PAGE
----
Mayor Deke Copenhaver: The mayor staked a lot of his own political capital on the reelection of Matt Aitken. He openly endorsed him, appeared in slick mail outs and he even made robo calls to voters encouraging them to give Matt a second term. The clear rebuke of his candidate shows that the mayor may not be the hot commodity he once was. There was a time when having even a subtle nod from the "mandate mayor" was considered political gold -- and Deke seemed to have the Midas touch. But now it seems like the mayor's golden halo has become a little tarnished. From continuing to push the unpopular ballpark to being on the wrong side of the TEE Center debate to acquiescing on GRU, many people are starting to rethink the mayor's legacy altogether.
And what about that ballpark on which the mayor has staked most of his mayoral legacy? Well, after last Tuesday night, it's as good as dead -- at least in the form Deke has been pushing -- a taxpayer financed facility located downtown. Dr Ricardo Azziz struck a major blow to Deke's ballpark fantasies when he took control of the Golf and Gardens property earlier this year, but many political insiders tell us that Deke had not given up and was eyeing the old Post Office building downtown across from the James Brown arena. But Deke needed Matt Aitken's vote for the ballpark proposal to have any future -- and Matt had proven to be a reliable supporter of his plans. He even introduced a motion last year on the commission that would have committed the city to a public-private partnership with Ripken Baseball for construction of a new stadium. Knowing what we know from the TEE Center debacle, the term "public-private partnership" is code for "The public pays all of the costs and the private sector gets all of the benefits." Now with Matt Aitken off the commission, the mayor's hopes in getting a new ballpark approved before he leaves office in two years are crushed-- like peanut shells in the stands after the end of a double-header.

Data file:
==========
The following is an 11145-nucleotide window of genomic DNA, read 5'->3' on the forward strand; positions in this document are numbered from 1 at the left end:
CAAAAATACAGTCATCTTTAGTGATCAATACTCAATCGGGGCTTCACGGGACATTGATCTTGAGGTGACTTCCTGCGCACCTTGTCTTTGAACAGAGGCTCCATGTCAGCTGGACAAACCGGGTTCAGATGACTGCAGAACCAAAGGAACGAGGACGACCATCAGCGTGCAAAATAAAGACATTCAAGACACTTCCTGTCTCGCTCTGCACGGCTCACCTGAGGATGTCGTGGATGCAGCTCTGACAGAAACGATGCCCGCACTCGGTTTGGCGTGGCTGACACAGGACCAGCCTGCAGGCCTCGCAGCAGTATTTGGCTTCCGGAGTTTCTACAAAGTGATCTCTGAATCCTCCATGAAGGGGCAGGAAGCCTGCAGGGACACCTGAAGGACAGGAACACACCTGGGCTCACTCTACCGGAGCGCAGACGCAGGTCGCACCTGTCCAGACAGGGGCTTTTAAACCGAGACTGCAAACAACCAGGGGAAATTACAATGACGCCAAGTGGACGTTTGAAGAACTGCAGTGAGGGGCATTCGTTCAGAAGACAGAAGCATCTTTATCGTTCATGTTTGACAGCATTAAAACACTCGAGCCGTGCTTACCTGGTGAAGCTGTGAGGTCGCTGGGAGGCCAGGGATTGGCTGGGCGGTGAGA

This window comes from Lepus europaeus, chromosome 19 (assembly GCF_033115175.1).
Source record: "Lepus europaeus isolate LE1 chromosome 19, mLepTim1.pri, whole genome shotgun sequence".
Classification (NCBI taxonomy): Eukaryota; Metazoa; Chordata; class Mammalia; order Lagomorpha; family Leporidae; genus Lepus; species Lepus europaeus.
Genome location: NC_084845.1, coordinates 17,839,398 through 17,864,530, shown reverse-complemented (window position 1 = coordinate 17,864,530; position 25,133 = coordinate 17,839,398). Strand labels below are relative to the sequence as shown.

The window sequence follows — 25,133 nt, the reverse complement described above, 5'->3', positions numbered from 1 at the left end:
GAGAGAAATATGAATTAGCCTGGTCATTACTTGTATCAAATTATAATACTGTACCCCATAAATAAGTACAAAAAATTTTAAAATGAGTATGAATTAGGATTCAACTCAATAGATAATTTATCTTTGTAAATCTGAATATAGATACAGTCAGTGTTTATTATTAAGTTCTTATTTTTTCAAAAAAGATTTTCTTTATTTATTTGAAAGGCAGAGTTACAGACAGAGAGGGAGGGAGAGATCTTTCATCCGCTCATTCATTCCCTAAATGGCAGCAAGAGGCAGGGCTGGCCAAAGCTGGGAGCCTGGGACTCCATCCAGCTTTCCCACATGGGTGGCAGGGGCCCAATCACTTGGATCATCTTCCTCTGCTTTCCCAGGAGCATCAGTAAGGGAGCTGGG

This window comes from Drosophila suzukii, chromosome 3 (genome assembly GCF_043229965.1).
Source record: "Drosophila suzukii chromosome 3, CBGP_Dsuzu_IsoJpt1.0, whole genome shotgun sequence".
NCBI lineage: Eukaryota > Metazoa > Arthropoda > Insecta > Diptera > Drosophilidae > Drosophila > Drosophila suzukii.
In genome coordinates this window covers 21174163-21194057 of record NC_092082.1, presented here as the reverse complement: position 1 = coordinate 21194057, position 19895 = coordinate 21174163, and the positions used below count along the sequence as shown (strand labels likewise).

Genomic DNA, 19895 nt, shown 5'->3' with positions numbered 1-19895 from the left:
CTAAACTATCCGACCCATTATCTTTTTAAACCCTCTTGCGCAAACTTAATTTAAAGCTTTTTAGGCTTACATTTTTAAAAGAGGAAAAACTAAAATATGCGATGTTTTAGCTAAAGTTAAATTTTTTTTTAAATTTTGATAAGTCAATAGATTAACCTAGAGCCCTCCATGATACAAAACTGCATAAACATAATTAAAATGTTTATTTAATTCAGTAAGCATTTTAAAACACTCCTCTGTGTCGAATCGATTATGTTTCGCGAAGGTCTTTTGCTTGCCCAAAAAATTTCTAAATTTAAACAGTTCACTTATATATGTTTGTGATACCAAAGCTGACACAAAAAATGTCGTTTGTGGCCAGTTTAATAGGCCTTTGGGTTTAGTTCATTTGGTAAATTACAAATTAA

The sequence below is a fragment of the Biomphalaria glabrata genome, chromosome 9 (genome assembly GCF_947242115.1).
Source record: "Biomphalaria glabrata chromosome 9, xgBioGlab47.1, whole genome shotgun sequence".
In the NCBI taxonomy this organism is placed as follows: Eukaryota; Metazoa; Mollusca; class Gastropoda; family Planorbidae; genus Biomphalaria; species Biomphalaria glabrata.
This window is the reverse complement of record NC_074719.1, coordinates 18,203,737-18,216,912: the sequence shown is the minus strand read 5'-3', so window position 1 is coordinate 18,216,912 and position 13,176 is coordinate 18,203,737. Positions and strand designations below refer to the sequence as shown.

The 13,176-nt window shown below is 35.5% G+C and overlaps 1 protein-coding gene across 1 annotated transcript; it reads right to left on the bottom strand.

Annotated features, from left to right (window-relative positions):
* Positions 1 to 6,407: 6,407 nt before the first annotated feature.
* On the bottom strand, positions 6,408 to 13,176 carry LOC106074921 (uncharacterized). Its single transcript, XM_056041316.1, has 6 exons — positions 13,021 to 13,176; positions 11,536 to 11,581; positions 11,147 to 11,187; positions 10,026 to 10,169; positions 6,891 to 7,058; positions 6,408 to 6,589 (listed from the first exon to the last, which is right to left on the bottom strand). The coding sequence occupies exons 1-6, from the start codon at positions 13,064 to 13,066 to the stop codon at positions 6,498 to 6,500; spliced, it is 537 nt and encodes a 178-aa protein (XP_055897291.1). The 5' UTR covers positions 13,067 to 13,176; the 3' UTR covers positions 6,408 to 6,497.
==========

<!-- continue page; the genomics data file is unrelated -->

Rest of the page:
Fred Russell: Augusta's city administrator has been skating on thin ice for years, but like a monster from a cheesy horror film, he always manages to come back from the dead. Efforts to fire Russell have failed in the past, with votes typically falling along racial lines -- black commissioners voting to get rid of him and white commissioners voting to keep him. But with the new makeup of the commission, Russell's luck may have just ran out. Even commissioners who had voted to keep Russell in the past have said they have been very unhappy with his handling of the TEE Center and would likely support his firing if it were brought up again. The sticking point though has always been Russell's replacement and watch for a real fight over that if he is shown the exit, and it may happen a lot sooner than you think. So could this be a curtain call for Russell-Mania? Our Magic 8-Ball says "Most Definitely."